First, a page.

Mini JCW: PH Fleet

It was not long after being glued to the screen, watching the Goodwood 73rd Member's Meeting, that I learned my replacement for the Clio Renaultsport 200 Turbo would be Mini's new John Cooper Works. My reaction was one of pure excitement - the emotion, not the option (part of the Β£2,470 Chili pack).

Watching Nick Swift's heroic David and Goliath battle, duking it out with the Rovers, Capris and Camaros, had been a highlight of the event, and ignited something of a latent lust for hot Minis. Furthermore, after a banging my head against a recalcitrant dual-clutch gearbox for 12 months, the prospect of needlessly blipping up and down a slick manual had my fingers and toes tingling.

But life often has a habit of sticking a pin into one's hopes and dreams, and this case was no different. When the spec pinged into my inbox, one word leapt out from the PDF: Auto.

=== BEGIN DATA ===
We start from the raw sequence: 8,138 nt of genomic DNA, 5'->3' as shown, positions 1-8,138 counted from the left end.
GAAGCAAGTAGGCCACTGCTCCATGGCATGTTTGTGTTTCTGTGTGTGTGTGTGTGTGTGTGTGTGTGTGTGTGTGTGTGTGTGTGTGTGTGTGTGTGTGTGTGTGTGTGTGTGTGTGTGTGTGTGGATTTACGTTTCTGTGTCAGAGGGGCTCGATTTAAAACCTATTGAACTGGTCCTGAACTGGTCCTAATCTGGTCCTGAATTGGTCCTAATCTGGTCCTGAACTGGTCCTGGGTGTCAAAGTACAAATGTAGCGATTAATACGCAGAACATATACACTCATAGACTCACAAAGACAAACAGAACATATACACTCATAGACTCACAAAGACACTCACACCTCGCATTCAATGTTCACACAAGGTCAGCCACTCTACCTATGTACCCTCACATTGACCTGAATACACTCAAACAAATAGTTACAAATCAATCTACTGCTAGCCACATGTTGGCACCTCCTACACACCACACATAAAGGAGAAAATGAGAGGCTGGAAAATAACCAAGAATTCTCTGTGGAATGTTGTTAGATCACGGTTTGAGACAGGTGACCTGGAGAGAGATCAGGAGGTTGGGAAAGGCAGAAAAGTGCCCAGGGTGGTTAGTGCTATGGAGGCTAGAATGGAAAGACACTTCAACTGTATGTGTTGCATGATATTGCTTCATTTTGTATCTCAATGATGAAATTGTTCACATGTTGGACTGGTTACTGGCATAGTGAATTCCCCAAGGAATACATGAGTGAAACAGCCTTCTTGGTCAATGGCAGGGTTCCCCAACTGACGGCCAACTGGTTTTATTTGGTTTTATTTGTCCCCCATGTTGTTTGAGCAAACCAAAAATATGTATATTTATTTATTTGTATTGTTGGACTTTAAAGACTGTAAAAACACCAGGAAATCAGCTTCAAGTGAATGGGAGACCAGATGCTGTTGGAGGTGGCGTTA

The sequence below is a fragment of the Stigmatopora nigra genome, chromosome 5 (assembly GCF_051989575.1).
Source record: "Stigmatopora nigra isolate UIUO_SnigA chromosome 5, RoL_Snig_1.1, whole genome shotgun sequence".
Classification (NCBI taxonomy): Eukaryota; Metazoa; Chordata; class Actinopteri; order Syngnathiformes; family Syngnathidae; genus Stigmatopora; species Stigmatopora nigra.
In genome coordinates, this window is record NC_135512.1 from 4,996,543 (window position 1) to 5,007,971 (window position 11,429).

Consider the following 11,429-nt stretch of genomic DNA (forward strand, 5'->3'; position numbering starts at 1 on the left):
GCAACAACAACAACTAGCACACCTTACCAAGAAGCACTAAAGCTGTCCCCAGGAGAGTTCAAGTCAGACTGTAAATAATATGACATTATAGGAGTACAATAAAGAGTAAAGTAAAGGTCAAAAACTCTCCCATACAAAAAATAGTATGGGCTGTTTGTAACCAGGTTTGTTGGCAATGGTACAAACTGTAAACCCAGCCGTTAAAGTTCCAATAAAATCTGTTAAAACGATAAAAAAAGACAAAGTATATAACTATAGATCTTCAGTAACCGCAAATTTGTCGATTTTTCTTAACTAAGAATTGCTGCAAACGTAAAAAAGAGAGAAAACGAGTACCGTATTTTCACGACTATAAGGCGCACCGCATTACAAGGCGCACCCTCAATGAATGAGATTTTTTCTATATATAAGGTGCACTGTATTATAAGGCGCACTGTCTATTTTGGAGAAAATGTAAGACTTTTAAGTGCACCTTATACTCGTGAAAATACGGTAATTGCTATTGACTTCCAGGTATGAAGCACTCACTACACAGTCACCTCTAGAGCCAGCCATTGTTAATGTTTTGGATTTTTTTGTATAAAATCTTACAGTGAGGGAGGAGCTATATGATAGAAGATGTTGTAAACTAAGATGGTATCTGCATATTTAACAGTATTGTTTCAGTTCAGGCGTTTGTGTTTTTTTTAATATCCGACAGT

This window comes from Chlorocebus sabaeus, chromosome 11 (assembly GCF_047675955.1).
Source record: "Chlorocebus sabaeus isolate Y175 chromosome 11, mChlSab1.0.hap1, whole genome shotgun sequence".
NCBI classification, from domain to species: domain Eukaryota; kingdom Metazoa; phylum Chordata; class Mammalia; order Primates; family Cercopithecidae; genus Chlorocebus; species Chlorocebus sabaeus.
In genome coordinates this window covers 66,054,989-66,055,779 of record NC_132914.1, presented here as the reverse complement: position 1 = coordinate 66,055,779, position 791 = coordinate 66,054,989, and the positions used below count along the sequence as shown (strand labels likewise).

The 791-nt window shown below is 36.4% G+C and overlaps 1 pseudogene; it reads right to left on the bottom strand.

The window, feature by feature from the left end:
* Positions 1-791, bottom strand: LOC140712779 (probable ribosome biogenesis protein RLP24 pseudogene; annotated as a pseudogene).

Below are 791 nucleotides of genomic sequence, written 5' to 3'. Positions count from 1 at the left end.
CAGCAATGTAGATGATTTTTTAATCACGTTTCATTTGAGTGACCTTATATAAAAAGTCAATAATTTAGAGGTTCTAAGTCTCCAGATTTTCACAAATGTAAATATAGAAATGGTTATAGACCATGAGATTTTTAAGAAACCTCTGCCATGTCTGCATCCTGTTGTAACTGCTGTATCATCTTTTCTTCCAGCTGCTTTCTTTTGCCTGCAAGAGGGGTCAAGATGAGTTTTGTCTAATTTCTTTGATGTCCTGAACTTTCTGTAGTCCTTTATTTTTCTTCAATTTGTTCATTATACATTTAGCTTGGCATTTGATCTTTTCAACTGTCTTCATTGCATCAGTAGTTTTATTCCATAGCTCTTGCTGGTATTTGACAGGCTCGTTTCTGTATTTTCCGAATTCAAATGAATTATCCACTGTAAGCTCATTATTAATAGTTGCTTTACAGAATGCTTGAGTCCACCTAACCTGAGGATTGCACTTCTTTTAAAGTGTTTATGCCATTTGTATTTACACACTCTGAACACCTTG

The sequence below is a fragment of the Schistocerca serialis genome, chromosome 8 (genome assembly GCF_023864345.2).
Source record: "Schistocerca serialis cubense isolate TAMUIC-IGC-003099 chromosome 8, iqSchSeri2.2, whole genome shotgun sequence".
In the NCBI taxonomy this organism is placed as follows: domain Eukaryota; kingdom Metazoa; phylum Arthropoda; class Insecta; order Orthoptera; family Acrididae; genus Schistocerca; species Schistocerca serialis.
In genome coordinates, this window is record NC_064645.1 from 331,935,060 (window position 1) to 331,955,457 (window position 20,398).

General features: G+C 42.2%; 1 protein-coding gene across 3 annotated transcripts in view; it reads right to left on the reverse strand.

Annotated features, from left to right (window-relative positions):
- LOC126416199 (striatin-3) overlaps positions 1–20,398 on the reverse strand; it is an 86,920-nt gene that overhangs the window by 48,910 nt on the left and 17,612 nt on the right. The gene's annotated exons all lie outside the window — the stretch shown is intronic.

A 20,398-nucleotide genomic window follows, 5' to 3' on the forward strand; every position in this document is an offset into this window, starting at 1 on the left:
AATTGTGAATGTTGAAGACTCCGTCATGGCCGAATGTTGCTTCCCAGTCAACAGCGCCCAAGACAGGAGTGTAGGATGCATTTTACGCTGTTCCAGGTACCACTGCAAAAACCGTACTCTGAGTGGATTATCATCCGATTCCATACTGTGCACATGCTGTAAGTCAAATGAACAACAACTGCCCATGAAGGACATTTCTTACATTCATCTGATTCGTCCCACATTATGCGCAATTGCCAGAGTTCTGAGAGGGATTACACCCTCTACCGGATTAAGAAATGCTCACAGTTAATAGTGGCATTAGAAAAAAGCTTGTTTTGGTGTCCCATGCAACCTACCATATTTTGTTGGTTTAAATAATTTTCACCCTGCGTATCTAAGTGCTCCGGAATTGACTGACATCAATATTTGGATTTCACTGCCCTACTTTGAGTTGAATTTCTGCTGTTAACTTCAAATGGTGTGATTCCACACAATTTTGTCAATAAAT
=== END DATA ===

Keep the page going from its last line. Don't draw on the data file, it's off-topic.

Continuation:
Yes, unbelievably, all the launch cars were specced with the Steptronic six-speed auto box. Not a manual in sight. Needless to say, my heart sank and my left leg went back to sleep.

When I finally composed myself enough to scroll further down the page, I was dealt another blow. It was rolling on active dampers and 18-inch wheels shod with run-flat tyres. In other words, about as far removed from my ideal spec as is possible. In fact, little restraint was shown when configuring YC15 OFR. Bulging with toys, the price has been pushed up to PH forum melting Β£31,945 and into the sights of cars like the Golf R and BMW M135i. To pick two entirely random examples...

Still, my anxiety was tempered by reading John Mahoney's hopeful first drive, and repeating the figures of 231hp and 1,200kg, over and over in my head. I also prayed that it would still display the trademark wheel-at-each-corner agility and pants-on-the-floor centre of gravity. And above all, I hoped for a miracle from the gearbox.

Then it arrived; all perforated jaw, jutting chin and knee-high rims. Visually challenging shall we say. Age and regulations, it would be accurate to say, have done the iconic Mini shape no favours. No longer blessed with that square footprint and perfect proportions, the prominent chin, comically large lights and bloated body are sadly not a patch on its predecessors.